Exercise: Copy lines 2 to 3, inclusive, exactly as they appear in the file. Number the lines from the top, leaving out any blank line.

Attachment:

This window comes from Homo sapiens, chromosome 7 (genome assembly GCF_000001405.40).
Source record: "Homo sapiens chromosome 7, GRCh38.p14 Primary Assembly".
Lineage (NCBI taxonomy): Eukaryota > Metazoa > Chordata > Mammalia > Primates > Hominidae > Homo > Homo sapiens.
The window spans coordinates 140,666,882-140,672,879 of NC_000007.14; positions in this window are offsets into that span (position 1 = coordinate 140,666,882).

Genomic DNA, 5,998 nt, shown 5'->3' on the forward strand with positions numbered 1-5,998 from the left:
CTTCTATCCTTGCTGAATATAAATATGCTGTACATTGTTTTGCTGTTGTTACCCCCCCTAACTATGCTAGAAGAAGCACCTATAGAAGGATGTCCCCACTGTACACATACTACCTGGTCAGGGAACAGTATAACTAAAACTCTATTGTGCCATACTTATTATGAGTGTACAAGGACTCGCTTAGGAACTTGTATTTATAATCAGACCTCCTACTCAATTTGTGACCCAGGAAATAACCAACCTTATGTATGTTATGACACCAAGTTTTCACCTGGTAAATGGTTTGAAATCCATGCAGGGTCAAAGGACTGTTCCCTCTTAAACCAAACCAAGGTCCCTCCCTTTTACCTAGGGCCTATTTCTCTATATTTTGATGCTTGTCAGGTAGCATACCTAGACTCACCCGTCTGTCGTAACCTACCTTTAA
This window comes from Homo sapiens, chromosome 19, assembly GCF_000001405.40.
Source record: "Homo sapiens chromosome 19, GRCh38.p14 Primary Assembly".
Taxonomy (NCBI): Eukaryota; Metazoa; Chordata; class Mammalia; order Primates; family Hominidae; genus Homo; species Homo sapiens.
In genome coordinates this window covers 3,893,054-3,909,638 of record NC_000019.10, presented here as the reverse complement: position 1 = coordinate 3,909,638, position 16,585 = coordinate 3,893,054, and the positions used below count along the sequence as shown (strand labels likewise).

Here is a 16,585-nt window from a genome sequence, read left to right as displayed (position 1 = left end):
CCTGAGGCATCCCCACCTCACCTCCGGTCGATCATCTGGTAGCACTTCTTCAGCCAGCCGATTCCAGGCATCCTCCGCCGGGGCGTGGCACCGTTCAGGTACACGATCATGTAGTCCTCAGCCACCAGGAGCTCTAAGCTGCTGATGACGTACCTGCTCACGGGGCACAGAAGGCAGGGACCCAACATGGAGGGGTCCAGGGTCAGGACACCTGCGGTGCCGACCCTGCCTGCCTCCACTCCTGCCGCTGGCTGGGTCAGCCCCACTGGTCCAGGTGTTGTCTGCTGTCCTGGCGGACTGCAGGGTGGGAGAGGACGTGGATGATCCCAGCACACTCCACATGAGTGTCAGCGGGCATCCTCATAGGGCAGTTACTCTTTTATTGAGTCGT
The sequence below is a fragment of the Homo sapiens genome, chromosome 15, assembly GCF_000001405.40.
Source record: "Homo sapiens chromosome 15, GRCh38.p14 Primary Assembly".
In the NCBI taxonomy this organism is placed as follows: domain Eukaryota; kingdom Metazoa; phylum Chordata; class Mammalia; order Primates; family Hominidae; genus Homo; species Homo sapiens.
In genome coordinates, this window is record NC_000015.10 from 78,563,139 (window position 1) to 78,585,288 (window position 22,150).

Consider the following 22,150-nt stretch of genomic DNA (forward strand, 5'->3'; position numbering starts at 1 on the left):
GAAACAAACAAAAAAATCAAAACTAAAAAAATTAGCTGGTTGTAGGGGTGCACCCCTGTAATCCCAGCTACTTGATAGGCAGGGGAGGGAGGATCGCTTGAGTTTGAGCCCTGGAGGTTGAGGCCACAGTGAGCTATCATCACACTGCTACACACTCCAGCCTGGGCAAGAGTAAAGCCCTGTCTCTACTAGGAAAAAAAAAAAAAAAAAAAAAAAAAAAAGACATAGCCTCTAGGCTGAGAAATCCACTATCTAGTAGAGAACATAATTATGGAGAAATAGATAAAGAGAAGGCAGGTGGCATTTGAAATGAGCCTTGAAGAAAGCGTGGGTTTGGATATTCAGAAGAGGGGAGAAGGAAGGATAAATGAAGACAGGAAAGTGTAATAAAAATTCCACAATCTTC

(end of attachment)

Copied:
Source record: "Homo sapiens chromosome 7, GRCh38.p14 Primary Assembly".
Lineage (NCBI taxonomy): Eukaryota > Metazoa > Chordata > Mammalia > Primates > Hominidae > Homo > Homo sapiens.